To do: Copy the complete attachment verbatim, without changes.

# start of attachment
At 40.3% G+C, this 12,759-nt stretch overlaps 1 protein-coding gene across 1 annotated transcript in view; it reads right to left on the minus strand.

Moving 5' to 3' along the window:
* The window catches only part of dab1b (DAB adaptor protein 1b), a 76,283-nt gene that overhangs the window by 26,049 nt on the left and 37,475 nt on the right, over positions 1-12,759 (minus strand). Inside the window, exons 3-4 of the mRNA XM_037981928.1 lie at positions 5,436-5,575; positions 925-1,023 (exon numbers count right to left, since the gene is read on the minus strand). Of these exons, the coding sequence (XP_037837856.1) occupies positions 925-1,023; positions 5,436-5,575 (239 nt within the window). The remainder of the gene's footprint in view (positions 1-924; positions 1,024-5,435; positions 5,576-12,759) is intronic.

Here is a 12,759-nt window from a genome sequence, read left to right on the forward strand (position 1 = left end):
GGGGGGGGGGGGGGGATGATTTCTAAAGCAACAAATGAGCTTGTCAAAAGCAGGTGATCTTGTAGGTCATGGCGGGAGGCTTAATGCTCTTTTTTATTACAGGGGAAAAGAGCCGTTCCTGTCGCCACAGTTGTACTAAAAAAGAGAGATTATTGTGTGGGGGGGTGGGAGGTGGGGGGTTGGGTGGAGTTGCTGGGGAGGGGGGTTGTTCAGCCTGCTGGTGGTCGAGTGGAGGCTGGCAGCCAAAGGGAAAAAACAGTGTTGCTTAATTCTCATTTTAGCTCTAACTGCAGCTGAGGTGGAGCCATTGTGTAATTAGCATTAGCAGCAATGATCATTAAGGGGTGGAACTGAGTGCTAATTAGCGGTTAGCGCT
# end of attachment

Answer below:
At 40.3% G+C, this 12,759-nt stretch overlaps 1 protein-coding gene across 1 annotated transcript in view; it reads right to left on the minus strand.

Moving 5' to 3' along the window:
* The window catches only part of dab1b (DAB adaptor protein 1b), a 76,283-nt gene that overhangs the window by 26,049 nt on the left and 37,475 nt on the right, over positions 1-12,759 (minus strand). Inside the window, exons 3-4 of the mRNA XM_037981928.1 lie at positions 5,436-5,575; positions 925-1,023 (exon numbers count right to left, since the gene is read on the minus strand). Of these exons, the coding sequence (XP_037837856.1) occupies positions 925-1,023; positions 5,436-5,575 (239 nt within the window). The remainder of the gene's footprint in view (positions 1-924; positions 1,024-5,435; positions 5,576-12,759) is intronic.

Here is a 12,759-nt window from a genome sequence, read left to right on the forward strand (position 1 = left end):
GGGGGGGGGGGGGGGATGATTTCTAAAGCAACAAATGAGCTTGTCAAAAGCAGGTGATCTTGTAGGTCATGGCGGGAGGCTTAATGCTCTTTTTTATTACAGGGGAAAAGAGCCGTTCCTGTCGCCACAGTTGTACTAAAAAAGAGAGATTATTGTGTGGGGGGGTGGGAGGTGGGGGGTTGGGTGGAGTTGCTGGGGAGGGGGGTTGTTCAGCCTGCTGGTGGTCGAGTGGAGGCTGGCAGCCAAAGGGAAAAAACAGTGTTGCTTAATTCTCATTTTAGCTCTAACTGCAGCTGAGGTGGAGCCATTGTGTAATTAGCATTAGCAGCAATGATCATTAAGGGGTGGAACTGAGTGCTAATTAGCGGTTAGCGCT